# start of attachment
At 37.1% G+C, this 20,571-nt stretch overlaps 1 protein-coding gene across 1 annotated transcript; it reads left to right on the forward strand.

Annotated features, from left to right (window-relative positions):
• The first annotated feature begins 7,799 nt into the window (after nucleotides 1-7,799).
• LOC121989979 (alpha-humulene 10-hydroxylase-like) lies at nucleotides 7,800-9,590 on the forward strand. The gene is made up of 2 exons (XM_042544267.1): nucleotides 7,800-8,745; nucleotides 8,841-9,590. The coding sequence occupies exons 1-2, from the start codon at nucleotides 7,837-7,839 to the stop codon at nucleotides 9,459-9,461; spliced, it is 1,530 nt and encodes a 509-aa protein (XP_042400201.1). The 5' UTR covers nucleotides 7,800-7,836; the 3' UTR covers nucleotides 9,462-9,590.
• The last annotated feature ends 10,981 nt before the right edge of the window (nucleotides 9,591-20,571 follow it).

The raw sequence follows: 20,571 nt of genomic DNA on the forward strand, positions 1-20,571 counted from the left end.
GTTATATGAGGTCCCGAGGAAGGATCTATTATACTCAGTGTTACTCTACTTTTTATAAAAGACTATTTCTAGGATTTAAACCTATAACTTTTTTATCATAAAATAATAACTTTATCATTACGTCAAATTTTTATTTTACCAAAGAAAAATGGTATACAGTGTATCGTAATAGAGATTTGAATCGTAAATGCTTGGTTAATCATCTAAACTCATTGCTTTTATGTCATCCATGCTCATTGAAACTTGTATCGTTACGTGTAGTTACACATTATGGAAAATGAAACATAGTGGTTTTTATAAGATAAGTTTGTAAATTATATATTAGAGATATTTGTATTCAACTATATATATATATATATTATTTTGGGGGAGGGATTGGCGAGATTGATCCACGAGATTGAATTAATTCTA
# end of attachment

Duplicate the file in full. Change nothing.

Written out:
At 37.1% G+C, this 20,571-nt stretch overlaps 1 protein-coding gene across 1 annotated transcript; it reads left to right on the forward strand.

Annotated features, from left to right (window-relative positions):
• The first annotated feature begins 7,799 nt into the window (after nucleotides 1-7,799).
• LOC121989979 (alpha-humulene 10-hydroxylase-like) lies at nucleotides 7,800-9,590 on the forward strand. The gene is made up of 2 exons (XM_042544267.1): nucleotides 7,800-8,745; nucleotides 8,841-9,590. The coding sequence occupies exons 1-2, from the start codon at nucleotides 7,837-7,839 to the stop codon at nucleotides 9,459-9,461; spliced, it is 1,530 nt and encodes a 509-aa protein (XP_042400201.1). The 5' UTR covers nucleotides 7,800-7,836; the 3' UTR covers nucleotides 9,462-9,590.
• The last annotated feature ends 10,981 nt before the right edge of the window (nucleotides 9,591-20,571 follow it).

The raw sequence follows: 20,571 nt of genomic DNA on the forward strand, positions 1-20,571 counted from the left end.
GTTATATGAGGTCCCGAGGAAGGATCTATTATACTCAGTGTTACTCTACTTTTTATAAAAGACTATTTCTAGGATTTAAACCTATAACTTTTTTATCATAAAATAATAACTTTATCATTACGTCAAATTTTTATTTTACCAAAGAAAAATGGTATACAGTGTATCGTAATAGAGATTTGAATCGTAAATGCTTGGTTAATCATCTAAACTCATTGCTTTTATGTCATCCATGCTCATTGAAACTTGTATCGTTACGTGTAGTTACACATTATGGAAAATGAAACATAGTGGTTTTTATAAGATAAGTTTGTAAATTATATATTAGAGATATTTGTATTCAACTATATATATATATATATTATTTTGGGGGAGGGATTGGCGAGATTGATCCACGAGATTGAATTAATTCTA